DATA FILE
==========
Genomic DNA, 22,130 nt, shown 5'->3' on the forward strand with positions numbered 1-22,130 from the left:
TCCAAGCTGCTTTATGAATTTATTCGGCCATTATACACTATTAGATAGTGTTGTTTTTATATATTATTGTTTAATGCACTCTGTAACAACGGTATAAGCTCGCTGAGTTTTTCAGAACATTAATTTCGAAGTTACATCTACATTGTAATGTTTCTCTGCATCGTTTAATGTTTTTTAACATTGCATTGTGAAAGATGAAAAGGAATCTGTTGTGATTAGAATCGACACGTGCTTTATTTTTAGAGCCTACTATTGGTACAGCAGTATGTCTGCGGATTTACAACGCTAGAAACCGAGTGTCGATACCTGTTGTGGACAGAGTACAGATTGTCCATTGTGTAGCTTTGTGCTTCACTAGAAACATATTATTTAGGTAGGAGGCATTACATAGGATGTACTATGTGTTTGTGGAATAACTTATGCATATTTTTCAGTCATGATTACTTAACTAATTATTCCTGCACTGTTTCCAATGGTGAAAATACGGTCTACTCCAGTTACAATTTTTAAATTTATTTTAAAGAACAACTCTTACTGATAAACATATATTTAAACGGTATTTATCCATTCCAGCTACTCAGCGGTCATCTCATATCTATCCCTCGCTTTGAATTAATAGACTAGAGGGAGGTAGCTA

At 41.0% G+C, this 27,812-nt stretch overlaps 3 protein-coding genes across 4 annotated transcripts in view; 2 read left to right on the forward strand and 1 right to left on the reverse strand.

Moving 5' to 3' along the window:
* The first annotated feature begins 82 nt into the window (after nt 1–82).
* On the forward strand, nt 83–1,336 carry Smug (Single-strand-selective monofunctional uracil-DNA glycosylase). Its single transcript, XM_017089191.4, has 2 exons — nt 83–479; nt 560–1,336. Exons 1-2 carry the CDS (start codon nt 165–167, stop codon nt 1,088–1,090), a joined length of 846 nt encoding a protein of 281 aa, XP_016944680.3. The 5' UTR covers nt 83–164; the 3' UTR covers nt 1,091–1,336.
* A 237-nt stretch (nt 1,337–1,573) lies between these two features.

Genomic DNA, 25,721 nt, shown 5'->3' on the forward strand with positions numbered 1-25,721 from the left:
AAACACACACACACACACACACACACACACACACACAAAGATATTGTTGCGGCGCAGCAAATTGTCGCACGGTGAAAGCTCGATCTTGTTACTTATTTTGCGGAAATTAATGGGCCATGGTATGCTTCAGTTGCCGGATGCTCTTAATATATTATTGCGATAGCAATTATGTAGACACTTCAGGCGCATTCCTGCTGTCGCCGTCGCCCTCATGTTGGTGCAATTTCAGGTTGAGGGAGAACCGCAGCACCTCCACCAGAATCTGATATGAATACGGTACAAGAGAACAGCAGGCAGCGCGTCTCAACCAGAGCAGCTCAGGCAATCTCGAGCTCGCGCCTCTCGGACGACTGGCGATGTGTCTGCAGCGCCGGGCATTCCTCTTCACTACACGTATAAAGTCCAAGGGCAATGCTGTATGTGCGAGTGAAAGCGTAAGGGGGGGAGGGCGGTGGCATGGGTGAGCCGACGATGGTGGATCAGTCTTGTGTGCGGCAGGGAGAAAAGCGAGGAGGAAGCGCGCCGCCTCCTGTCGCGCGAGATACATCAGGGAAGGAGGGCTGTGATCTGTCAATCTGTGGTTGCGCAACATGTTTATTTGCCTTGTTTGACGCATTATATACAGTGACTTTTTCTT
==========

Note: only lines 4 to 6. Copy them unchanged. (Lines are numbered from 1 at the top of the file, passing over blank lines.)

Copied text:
Moving 5' to 3' along the window:
* The first annotated feature begins 82 nt into the window (after nt 1–82).
* On the forward strand, nt 83–1,336 carry Smug (Single-strand-selective monofunctional uracil-DNA glycosylase). Its single transcript, XM_017089191.4, has 2 exons — nt 83–479; nt 560–1,336. Exons 1-2 carry the CDS (start codon nt 165–167, stop codon nt 1,088–1,090), a joined length of 846 nt encoding a protein of 281 aa, XP_016944680.3. The 5' UTR covers nt 83–164; the 3' UTR covers nt 1,091–1,336.